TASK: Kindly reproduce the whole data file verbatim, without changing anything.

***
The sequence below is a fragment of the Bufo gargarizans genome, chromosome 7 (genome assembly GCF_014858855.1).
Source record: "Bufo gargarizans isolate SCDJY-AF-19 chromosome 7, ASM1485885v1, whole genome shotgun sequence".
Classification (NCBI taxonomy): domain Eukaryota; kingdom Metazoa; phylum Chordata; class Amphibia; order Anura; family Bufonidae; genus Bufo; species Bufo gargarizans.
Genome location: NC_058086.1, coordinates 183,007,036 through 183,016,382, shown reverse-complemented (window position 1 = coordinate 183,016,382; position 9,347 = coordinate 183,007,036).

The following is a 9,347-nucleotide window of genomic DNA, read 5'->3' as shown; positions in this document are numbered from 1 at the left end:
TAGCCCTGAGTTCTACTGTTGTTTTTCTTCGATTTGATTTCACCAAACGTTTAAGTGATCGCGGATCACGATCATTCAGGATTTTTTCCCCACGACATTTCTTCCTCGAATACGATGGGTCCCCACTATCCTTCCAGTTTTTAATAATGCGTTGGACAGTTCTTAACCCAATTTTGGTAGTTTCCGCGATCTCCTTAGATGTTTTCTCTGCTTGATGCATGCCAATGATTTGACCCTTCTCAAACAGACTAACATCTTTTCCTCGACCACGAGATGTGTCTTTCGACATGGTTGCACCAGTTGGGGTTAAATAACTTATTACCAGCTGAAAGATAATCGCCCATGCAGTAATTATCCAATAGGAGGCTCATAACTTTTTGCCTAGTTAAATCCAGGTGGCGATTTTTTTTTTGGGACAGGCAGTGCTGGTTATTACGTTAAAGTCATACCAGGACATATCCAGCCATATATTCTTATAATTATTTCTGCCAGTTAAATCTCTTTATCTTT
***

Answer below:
The sequence below is a fragment of the Bufo gargarizans genome, chromosome 7 (genome assembly GCF_014858855.1).
Source record: "Bufo gargarizans isolate SCDJY-AF-19 chromosome 7, ASM1485885v1, whole genome shotgun sequence".
Classification (NCBI taxonomy): domain Eukaryota; kingdom Metazoa; phylum Chordata; class Amphibia; order Anura; family Bufonidae; genus Bufo; species Bufo gargarizans.
Genome location: NC_058086.1, coordinates 183,007,036 through 183,016,382, shown reverse-complemented (window position 1 = coordinate 183,016,382; position 9,347 = coordinate 183,007,036).

The following is a 9,347-nucleotide window of genomic DNA, read 5'->3' as shown; positions in this document are numbered from 1 at the left end:
TAGCCCTGAGTTCTACTGTTGTTTTTCTTCGATTTGATTTCACCAAACGTTTAAGTGATCGCGGATCACGATCATTCAGGATTTTTTCCCCACGACATTTCTTCCTCGAATACGATGGGTCCCCACTATCCTTCCAGTTTTTAATAATGCGTTGGACAGTTCTTAACCCAATTTTGGTAGTTTCCGCGATCTCCTTAGATGTTTTCTCTGCTTGATGCATGCCAATGATTTGACCCTTCTCAAACAGACTAACATCTTTTCCTCGACCACGAGATGTGTCTTTCGACATGGTTGCACCAGTTGGGGTTAAATAACTTATTACCAGCTGAAAGATAATCGCCCATGCAGTAATTATCCAATAGGAGGCTCATAACTTTTTGCCTAGTTAAATCCAGGTGGCGATTTTTTTTTTGGGACAGGCAGTGCTGGTTATTACGTTAAAGTCATACCAGGACATATCCAGCCATATATTCTTATAATTATTTCTGCCAGTTAAATCTCTTTATCTTT